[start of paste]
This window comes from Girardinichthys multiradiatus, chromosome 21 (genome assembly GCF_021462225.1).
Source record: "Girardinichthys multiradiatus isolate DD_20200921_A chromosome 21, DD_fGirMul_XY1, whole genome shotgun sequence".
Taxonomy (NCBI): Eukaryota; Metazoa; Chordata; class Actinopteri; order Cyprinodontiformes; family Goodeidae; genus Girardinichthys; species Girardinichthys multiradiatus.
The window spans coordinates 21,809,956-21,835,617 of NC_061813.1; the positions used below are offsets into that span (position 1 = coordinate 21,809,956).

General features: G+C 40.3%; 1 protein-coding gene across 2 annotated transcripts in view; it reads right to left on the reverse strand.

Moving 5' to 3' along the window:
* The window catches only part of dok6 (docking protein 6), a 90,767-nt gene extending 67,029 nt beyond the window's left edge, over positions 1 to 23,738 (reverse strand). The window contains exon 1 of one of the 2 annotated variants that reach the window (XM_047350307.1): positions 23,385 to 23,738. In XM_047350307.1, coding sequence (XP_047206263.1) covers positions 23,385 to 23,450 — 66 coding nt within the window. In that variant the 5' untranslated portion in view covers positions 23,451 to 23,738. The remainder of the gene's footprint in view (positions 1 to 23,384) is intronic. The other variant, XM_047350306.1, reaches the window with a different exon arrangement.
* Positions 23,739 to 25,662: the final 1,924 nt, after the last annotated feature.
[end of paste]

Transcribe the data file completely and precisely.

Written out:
This window comes from Girardinichthys multiradiatus, chromosome 21 (genome assembly GCF_021462225.1).
Source record: "Girardinichthys multiradiatus isolate DD_20200921_A chromosome 21, DD_fGirMul_XY1, whole genome shotgun sequence".
Taxonomy (NCBI): Eukaryota; Metazoa; Chordata; class Actinopteri; order Cyprinodontiformes; family Goodeidae; genus Girardinichthys; species Girardinichthys multiradiatus.
The window spans coordinates 21,809,956-21,835,617 of NC_061813.1; the positions used below are offsets into that span (position 1 = coordinate 21,809,956).

General features: G+C 40.3%; 1 protein-coding gene across 2 annotated transcripts in view; it reads right to left on the reverse strand.

Moving 5' to 3' along the window:
* The window catches only part of dok6 (docking protein 6), a 90,767-nt gene extending 67,029 nt beyond the window's left edge, over positions 1 to 23,738 (reverse strand). The window contains exon 1 of one of the 2 annotated variants that reach the window (XM_047350307.1): positions 23,385 to 23,738. In XM_047350307.1, coding sequence (XP_047206263.1) covers positions 23,385 to 23,450 — 66 coding nt within the window. In that variant the 5' untranslated portion in view covers positions 23,451 to 23,738. The remainder of the gene's footprint in view (positions 1 to 23,384) is intronic. The other variant, XM_047350306.1, reaches the window with a different exon arrangement.
* Positions 23,739 to 25,662: the final 1,924 nt, after the last annotated feature.